How Former Plantations Could Be Used to Teach About U.S. Slavery — If Stories Are Told Truthfully

Hundreds of plantation museums dot the South. (Amy Potter/The Conversation)

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State legislatures across the United States are cracking down on discussions of race and racism in the classroom. School boards are attempting to ban books that deal with difficult histories. Lawmakers are targeting initiatives that promote diversity, equity and inclusion in higher education.

Such efforts raise questions about whether students in the U.S. will ever be able to engage in free and meaningful discussions about the history of slavery in America and the effect it had on the nation.

As cultural geographers, we see a potential venue for these kinds of discussions that we believe to be an overlooked and poorly used resource: plantation museums.

If slavery is, as historian Ira Berlin argues, “ground zero for race relations,” then the hundreds of plantation museums that dot the southeastern U.S. landscape seem like natural places to confront the difficult history of America’s slave-owning past.

Exploring that possibility is one of the reasons why — along with fellow tourism scholars Stephen Hanna, Perry Carter, Candace Bright and David Butler — we received a federal grant to research plantation museums across the U.S. South.

We think these plantation museums could be important sites for an educational reckoning with this difficult aspect of America’s past. But that’s only if the people who run these museums are committed to telling the truth about what took place, rather than perpetuating myths about Black life in America under white domination and oppression. This is particularly important as policymakers seek to curtail discussions about racism – or even themes that make people feel “discomfort” – in America’s K-12 schools and colleges and universities.

Usages of these sites have traditionally romanticized life before the Civil War and ignored or trivialized the horrors of slavery. They have also downplayed the resistance and resilience of enslaved communities, thus preventing the nation from getting a fuller and more accurate picture of American slavery.

Reforms needed

In order to make better use of plantation museums as places to learn about racism and slavery, the museums must be reformed in a major way and do more than just entertain tourists and sell a heritage experience. Rather, this reform demands a reworking of almost every facet of the museum – from misguided tours that gloss over the harsh living conditions of the enslaved to artifacts and marketing materials that emphasize the opulent and picturesque mansions that belie the horrors of what took place on the surrounding grounds. In our research, we discovered plantation museums where 50% of the tours never mentioned slavery. Our work provides practical guidance to the changes that need to happen.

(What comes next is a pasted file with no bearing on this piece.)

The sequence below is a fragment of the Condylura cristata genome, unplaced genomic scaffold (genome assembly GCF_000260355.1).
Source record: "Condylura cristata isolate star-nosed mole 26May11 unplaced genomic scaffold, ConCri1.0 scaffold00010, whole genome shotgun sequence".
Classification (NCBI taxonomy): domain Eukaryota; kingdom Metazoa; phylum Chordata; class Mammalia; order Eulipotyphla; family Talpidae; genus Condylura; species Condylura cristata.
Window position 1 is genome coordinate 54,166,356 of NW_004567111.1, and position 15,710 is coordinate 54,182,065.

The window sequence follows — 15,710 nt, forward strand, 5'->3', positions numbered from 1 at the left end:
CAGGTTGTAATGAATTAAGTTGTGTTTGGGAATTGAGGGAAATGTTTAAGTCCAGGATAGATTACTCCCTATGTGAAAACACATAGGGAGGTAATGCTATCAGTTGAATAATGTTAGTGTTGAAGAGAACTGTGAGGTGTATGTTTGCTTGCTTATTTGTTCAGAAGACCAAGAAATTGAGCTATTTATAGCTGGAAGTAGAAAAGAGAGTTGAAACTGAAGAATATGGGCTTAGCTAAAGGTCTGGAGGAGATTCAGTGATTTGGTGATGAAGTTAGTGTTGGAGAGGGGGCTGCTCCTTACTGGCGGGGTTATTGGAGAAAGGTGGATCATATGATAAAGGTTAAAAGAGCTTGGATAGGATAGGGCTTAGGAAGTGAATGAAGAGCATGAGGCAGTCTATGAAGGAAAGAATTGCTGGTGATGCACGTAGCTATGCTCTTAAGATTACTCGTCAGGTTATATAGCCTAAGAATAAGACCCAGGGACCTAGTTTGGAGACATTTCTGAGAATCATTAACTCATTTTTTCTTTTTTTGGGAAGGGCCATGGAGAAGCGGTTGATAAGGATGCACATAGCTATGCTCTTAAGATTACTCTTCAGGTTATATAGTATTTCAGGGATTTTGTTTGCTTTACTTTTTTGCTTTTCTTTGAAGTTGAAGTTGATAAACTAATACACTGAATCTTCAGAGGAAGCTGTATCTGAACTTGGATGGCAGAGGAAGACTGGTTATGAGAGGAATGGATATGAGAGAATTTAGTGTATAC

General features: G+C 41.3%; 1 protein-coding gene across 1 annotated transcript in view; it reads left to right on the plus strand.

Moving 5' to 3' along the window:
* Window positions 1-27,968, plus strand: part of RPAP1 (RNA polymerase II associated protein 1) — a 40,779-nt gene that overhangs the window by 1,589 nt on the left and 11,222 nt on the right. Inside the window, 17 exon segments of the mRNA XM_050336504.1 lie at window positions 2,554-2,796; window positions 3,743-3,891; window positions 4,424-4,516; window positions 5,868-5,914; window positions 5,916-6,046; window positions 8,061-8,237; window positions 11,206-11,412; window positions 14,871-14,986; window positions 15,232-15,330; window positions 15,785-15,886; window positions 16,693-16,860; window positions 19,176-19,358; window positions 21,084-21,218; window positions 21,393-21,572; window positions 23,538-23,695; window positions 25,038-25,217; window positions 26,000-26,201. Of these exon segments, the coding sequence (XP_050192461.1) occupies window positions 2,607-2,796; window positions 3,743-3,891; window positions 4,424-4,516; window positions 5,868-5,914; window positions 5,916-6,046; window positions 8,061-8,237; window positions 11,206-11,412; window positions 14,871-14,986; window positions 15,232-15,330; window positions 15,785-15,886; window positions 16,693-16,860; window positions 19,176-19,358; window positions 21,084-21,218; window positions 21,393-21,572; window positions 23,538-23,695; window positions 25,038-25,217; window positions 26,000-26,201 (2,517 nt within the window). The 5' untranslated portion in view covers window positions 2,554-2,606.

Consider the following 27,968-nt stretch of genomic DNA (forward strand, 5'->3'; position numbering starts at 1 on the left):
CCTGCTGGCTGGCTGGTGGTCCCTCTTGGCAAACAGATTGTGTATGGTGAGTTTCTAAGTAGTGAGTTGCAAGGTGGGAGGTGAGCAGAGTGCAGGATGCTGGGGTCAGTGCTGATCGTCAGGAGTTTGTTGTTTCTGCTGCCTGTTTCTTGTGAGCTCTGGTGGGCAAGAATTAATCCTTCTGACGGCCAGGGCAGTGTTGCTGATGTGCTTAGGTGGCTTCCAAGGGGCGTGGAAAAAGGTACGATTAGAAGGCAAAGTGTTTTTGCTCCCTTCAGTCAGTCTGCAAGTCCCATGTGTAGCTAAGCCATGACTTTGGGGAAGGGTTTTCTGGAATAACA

A map that represents the number of slave plantation museums in the American south.
Many former plantations are now museums. (Stephen Hanna/CC BY)

Problematic places of learning

Within the United States, there are at least 375 plantations open for public tours scattered across 19 states. Based on nearly 2,000 surveys our research team conducted, visitors have indicated that they go to plantations to “learn about history.” The general public considers historical sites, such as plantation museums, to be trusted sources for historical information. Therefore, they deserve to be held accountable for the educational experience they provide.

School field trips are an important revenue source for these often cash-strapped sites.

At Shirley Plantation in Virginia, field trips accounted for over 15% of total visitors. At Meadow Farm, near Richmond, Virginia, 40% of the site’s visitors are school children. At Boone Hall in South Carolina, 14,000 school children visit the site annually.

Whitewashing of history

At one Virginia plantation museum, we observed school children go on scavenger hunts where they take on the roles of white slave owners. In one case, the children deliver a message between the white slave owner’s son – a Confederate soldier – and his sick mother while their plantation was occupied by Union troops. This, we believe, leads the children to identify and empathize with the white slave-owning family as opposed to the individuals they enslaved.

Toward reparative education